From Brigadier General James Potter
Novr 11th 1777
I have Just Received Intelagance of 38 Sail of the enemey fleet coming up the Rivers the latters was wrote five oclock yesterday evineng altho the are dated as of this day1 the fiering yesterday was from the enemys Battereys on province Island near the River Banks I Beleive the have dun little damige if any I Recved your excelanceys of the 10th of Novr as for my doing any thing that can be of us[e] to the fourt—I cant conseve how I can do it. I am your excelanceys obedant Humble servant
ALS, DLC:GW. Potter wrote on the cover: “pr favour of Cap.”
1. Potter enclosed three letters written to him from Wilmington, Del., one by Maj. George Evans and two by Jonathan Rumford, all dated 11 Nov. and located in DLC:GW. Major Evans’s letter reads: “Having Just arived at this place I had account of thirty Eight large ships lying at or near reedy Island yesterday with a number of troops on board some say 3 some 4 & 5 thousand, the ships are all now standing up the River by this place now five of the Clock, therefore thought it my indispensible duty to give you the earliest intelligence that you might provide youself accordingly.”
Jonathan Rumford’s first letter, a garbled account of the Isis action, which Varnum had reported to GW in his 6 Nov. letter, says that “This will acquaint You with the loss of a 64 Gun Ship wednesday last [5 Nov.]. Shee was drawn up with Springs to hir cables to fire on forte Miflin (Alias mud Island) but as Hevn would have it the Springs broke ⟨o⟩r by Sum means gave way ⟨&⟩ the Ship Ran a Shore Nr ⟨M⟩anta Crick, Our Peaple Errected a Small Batery on Billings Port & Soone Sunk the Ship—there is now three Ships more going up One of which a 64.”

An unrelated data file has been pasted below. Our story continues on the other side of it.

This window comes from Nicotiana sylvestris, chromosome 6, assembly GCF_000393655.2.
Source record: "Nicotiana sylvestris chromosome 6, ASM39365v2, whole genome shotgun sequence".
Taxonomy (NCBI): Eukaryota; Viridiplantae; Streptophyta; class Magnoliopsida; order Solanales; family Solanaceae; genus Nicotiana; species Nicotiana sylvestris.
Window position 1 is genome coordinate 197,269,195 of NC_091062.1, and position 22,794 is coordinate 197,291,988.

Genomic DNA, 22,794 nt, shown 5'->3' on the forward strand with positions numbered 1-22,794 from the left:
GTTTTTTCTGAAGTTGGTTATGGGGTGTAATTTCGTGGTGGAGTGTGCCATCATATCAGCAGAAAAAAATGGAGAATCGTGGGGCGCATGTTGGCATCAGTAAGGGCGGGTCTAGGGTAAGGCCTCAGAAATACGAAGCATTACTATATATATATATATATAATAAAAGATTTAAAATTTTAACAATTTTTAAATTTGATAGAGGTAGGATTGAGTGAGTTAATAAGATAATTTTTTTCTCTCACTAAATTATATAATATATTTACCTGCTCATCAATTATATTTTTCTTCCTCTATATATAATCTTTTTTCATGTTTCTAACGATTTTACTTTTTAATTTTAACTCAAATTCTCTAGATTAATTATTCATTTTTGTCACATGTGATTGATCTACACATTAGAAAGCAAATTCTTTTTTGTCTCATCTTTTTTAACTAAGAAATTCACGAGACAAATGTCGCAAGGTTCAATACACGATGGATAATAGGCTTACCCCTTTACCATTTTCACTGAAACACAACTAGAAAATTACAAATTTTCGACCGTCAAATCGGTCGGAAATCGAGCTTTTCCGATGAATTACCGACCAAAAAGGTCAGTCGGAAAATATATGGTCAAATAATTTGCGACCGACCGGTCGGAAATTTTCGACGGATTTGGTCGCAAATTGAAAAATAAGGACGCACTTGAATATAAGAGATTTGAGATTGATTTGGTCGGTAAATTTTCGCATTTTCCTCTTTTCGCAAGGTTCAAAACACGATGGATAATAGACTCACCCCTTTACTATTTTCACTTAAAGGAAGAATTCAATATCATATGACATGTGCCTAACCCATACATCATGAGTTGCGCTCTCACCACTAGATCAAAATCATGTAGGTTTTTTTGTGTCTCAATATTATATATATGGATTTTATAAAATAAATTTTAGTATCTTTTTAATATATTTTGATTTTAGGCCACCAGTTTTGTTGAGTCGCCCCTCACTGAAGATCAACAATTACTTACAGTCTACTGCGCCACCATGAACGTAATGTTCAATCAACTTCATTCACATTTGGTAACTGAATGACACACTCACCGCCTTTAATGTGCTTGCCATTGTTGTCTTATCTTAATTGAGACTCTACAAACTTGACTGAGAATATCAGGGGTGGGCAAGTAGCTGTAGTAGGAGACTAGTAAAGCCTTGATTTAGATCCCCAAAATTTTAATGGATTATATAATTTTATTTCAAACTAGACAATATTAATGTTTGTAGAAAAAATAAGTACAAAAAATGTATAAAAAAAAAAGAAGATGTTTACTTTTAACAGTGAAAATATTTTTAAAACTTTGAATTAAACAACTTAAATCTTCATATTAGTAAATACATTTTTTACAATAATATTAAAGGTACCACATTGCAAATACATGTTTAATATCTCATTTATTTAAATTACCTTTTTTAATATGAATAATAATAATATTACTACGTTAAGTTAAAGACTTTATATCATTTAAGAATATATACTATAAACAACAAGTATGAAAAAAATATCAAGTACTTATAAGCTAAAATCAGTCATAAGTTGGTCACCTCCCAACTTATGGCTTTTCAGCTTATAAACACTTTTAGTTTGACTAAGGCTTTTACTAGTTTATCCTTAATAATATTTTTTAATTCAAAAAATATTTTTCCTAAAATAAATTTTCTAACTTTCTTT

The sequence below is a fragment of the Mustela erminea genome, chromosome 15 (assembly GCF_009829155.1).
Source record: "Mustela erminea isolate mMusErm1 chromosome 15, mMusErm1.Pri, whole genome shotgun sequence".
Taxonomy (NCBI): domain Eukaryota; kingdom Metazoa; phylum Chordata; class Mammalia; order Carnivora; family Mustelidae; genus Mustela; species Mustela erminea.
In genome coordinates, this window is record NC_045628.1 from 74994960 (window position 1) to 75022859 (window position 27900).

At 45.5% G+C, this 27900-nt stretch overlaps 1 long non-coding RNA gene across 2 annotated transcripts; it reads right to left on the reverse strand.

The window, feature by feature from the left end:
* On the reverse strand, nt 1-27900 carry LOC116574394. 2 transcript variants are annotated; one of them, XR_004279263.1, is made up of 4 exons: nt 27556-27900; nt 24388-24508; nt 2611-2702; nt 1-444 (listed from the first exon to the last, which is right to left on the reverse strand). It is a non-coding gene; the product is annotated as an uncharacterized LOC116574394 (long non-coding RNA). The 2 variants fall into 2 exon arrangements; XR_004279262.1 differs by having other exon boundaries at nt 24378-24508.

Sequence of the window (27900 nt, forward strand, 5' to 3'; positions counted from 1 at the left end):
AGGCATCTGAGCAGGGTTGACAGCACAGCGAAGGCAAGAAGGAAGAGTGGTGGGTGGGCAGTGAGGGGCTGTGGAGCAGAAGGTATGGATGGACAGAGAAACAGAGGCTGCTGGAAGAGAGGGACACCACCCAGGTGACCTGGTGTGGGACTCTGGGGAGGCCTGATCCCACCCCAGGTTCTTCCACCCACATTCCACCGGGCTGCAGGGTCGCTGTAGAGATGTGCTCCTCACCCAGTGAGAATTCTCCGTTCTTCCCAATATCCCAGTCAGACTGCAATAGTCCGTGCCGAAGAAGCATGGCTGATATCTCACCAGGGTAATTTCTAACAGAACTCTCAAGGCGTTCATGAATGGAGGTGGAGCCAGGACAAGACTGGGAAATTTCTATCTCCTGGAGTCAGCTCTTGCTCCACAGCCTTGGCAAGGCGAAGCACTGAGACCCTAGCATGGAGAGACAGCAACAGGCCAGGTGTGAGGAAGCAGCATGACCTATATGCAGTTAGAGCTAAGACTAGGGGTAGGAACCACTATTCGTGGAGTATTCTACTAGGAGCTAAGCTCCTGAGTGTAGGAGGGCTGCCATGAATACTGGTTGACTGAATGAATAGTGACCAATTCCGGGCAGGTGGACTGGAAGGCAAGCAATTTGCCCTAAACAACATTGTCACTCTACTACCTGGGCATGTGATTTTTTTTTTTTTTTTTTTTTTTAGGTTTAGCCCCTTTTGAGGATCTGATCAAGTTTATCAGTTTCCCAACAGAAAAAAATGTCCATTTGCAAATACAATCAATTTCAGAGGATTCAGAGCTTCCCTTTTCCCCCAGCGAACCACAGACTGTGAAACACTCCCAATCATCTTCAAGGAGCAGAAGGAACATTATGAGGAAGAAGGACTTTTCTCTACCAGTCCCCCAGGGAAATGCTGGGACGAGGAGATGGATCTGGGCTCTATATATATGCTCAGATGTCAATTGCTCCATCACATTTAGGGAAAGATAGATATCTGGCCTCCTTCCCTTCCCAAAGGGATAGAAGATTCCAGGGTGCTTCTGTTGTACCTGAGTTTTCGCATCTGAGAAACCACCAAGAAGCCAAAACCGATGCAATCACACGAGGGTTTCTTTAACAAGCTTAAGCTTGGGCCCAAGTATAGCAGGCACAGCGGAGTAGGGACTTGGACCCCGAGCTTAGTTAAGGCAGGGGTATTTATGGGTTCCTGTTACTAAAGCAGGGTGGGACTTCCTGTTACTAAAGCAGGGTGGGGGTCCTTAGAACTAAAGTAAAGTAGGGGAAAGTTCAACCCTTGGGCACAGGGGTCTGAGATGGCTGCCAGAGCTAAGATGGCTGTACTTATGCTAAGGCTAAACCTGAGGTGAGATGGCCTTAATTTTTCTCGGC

In his second letter, which may have accompanied his first letter, Rumford wrote: “I am acquainted by Capt. Hugh Mongomery Who is Just Come from the River Shore that hee Counted thirty Eight Salis of Vessels Cheifly Ships & that hee heard from Mr Whitehead Jones there had Ten Solders landed & Came to his House who Acquainted him That there was a fleete Now in the Delawar with Several Thousand Brittish Soldiars on Borde The Ships Are Now Passing by I therefore Send You this Inteligance.” Hessian private Johann Conrad Döhla, who was on board one of the vessels, confirms the vessels’ arrival in his journal entry for 10 Nov. (Döhla, Hessian Diary description begins Johann Conrad Döhla. A Hessian Diary of the American Revolution. Translated and edited by Bruce E. Burgoyne. Norman, Okla., and London, 1990. description ends , 58).